Anybody see what’s going on with older universal life insurance policies? There was a recent article in the Wall Street Journal.
It’s really a shame. In the 1980s and 1990s interest rates were much higher than they are today. The sales illustrations used to sell the policies assumed that they would stay high. They didn’t. People who bought policies are having a hard time because interest rates have been a lot lower, especially the last 9-10 years. People have to pay a lot more than they thought they would, just to keep policies in force. Even if people reduce their death benefits, as some people are doing, their premiums are still rising.
Things have really changed, and it shows you that you need to plan and then continually monitor and sometimes adjust your plan.
You need to look at the underlying assumptions of the plan. Sometimes they’re unnecessarily optimistic or pessimistic, especially when they are made at times that are far from the norm. It’s a common mistake and easy to make. Interest rates were high in those days. Likewise, if someone made a product a few years ago assuming interest rates were going to stay near 0% indefinitely, there would be problems with those assumptions too.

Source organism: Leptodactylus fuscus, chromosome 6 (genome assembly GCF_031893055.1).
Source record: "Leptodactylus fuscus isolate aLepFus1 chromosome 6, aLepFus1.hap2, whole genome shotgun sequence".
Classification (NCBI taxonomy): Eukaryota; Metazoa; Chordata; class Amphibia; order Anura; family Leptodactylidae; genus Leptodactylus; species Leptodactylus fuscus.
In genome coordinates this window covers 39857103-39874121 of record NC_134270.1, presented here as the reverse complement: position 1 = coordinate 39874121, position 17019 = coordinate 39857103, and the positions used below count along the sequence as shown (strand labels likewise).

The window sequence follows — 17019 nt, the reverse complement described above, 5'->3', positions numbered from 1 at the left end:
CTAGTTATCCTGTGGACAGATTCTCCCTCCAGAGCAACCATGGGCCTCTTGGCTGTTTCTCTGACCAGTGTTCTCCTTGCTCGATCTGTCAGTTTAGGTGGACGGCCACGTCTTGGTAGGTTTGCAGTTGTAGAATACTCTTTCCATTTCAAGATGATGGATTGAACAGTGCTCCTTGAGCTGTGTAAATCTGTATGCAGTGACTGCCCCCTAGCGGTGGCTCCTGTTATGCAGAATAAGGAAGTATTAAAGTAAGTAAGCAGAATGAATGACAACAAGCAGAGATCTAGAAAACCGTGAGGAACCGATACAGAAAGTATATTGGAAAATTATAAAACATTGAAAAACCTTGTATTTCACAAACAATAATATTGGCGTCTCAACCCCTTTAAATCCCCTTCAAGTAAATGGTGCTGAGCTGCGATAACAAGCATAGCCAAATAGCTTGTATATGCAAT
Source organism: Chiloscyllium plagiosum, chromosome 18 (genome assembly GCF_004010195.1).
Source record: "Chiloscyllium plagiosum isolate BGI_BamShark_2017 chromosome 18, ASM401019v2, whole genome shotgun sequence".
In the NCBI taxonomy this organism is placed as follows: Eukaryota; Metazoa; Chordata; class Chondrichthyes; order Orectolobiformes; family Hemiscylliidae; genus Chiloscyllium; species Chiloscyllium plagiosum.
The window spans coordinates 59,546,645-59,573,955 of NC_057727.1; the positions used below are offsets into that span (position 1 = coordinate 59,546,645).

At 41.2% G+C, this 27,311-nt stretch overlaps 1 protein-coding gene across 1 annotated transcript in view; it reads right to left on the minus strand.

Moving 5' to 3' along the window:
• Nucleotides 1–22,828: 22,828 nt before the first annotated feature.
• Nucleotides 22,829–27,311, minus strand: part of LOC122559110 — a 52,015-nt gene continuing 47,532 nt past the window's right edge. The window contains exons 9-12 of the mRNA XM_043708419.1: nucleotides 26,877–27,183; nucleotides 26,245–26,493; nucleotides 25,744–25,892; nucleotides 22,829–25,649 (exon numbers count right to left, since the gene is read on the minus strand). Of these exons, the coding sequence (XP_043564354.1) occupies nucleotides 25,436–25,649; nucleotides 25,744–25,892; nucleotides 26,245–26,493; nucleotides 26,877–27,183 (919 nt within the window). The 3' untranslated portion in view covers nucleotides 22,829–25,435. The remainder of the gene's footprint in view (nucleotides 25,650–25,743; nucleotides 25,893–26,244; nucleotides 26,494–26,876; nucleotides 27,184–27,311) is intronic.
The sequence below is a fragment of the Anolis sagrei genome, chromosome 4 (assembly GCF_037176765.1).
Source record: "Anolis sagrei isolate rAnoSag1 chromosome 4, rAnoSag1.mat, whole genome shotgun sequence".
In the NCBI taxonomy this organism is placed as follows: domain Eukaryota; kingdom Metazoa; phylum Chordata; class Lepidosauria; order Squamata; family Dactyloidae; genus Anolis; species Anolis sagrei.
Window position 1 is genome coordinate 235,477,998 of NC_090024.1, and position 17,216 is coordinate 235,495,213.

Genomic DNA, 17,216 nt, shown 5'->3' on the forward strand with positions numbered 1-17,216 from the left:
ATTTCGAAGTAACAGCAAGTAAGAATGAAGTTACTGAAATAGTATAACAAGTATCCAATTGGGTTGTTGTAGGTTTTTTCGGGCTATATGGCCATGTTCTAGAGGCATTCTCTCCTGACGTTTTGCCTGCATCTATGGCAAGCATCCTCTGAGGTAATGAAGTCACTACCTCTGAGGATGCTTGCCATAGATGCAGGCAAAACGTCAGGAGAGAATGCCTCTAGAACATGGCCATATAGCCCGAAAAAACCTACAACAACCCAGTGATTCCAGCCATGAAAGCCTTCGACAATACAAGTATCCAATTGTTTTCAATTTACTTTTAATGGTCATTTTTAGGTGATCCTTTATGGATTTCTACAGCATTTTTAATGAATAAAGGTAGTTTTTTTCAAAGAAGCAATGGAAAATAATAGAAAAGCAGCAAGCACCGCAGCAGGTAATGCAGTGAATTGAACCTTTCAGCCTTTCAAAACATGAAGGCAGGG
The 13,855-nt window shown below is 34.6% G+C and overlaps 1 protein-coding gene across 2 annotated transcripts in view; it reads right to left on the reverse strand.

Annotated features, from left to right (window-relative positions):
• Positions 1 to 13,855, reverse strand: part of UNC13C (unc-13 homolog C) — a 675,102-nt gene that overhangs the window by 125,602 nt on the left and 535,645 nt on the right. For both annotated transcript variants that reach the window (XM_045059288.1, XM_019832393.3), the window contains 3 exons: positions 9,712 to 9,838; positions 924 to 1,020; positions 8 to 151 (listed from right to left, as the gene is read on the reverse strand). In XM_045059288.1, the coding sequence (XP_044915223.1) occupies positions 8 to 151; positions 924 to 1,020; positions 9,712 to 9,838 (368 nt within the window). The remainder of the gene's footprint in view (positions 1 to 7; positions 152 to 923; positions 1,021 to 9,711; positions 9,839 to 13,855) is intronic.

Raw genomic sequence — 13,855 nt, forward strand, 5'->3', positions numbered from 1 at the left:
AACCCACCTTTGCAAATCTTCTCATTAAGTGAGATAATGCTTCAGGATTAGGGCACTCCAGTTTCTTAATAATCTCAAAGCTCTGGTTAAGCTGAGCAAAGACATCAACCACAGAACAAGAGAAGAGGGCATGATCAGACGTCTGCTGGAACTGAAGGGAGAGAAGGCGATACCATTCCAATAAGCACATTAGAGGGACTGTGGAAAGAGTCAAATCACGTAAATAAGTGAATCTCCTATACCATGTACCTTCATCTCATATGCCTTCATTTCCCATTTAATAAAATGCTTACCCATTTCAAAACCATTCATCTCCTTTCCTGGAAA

Don’t think that the future is going to be like the recent past. Recency Bias is something that we can all fall for, but it’s a trap. Sometimes it works fine, but more often it doesn’t.
You can’t assume that things in the future are going to be the way they are today, or the way they’ve been recently. Especially if things are outside the normal ranges. If interest rates are high or low, you can’t assume that they’re going be the same three or five years down the road, or for the rest of your life as in the life insurance illustrations.
If the stock market is charging ahead or going down the tubes, at some point, that will change. Nothing lasts forever.
Mike Garry, Yardley Wealth Management. We are a fiduciary, fee-only financial planning, and wealth management firm in Newtown, Pennsylvania. That’s in Bucks County. If you’d like to talk about this or anything else, please reach out: 267-573-1019, email@example.com or @michaeljgarry